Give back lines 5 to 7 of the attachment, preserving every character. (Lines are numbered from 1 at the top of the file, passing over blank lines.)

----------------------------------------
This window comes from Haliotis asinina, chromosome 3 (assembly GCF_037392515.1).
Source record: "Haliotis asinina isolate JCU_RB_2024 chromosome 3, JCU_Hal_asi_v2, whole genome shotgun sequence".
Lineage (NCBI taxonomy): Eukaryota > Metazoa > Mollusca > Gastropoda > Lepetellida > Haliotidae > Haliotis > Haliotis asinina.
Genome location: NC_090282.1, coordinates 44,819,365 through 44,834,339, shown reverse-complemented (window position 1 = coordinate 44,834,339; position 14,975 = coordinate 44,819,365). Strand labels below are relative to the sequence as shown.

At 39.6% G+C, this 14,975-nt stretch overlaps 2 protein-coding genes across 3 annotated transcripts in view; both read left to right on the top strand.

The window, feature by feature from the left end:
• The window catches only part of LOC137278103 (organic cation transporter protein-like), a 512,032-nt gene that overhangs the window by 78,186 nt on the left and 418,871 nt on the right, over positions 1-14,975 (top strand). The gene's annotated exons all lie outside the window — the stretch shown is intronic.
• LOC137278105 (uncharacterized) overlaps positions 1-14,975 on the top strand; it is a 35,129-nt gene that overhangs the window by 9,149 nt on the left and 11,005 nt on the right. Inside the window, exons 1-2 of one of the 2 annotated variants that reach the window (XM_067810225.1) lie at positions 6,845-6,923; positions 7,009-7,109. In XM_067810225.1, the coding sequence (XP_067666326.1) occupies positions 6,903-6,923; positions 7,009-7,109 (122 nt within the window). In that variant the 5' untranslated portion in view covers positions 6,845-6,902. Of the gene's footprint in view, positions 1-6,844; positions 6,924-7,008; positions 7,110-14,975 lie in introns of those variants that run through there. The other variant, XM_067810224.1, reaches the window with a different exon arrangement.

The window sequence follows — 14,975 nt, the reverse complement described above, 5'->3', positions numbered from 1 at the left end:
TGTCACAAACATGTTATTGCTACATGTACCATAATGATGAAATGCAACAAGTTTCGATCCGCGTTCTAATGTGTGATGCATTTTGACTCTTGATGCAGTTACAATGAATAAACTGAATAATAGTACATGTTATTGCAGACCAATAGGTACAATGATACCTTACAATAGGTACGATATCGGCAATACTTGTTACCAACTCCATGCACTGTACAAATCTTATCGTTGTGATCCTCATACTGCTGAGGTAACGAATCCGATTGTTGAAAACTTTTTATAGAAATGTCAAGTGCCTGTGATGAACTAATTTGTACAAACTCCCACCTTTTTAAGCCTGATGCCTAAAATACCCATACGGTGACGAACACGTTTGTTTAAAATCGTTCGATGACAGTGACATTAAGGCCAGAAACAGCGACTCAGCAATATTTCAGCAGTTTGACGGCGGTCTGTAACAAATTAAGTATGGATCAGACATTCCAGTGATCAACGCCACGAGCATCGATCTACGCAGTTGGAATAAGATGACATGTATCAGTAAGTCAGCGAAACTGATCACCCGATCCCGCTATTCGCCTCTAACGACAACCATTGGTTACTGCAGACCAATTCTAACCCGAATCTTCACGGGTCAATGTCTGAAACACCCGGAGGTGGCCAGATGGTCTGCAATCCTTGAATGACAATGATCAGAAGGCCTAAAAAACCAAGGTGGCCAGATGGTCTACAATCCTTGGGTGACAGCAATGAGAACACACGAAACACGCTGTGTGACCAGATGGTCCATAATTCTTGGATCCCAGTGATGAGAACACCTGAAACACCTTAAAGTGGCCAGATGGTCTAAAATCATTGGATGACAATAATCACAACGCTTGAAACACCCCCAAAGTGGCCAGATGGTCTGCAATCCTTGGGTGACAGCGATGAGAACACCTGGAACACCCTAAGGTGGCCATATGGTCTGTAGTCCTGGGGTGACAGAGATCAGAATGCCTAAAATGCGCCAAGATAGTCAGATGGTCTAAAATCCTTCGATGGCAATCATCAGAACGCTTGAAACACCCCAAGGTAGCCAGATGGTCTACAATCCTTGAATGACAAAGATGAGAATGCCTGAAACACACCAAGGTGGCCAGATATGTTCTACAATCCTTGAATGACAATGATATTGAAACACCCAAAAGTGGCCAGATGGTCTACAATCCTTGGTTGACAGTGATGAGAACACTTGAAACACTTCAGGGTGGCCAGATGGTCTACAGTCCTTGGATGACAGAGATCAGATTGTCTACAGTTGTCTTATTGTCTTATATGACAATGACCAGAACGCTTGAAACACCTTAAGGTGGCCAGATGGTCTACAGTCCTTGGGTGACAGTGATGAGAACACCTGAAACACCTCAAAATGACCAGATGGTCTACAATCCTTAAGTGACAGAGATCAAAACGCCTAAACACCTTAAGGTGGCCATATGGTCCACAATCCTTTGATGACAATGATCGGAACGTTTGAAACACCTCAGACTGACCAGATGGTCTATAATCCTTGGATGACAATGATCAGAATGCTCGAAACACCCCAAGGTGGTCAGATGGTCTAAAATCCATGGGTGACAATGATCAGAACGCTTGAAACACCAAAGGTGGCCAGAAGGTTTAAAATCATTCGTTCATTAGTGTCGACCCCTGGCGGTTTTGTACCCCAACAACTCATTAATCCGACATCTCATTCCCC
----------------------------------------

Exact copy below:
At 39.6% G+C, this 14,975-nt stretch overlaps 2 protein-coding genes across 3 annotated transcripts in view; both read left to right on the top strand.

The window, feature by feature from the left end:
• The window catches only part of LOC137278103 (organic cation transporter protein-like), a 512,032-nt gene that overhangs the window by 78,186 nt on the left and 418,871 nt on the right, over positions 1-14,975 (top strand). The gene's annotated exons all lie outside the window — the stretch shown is intronic.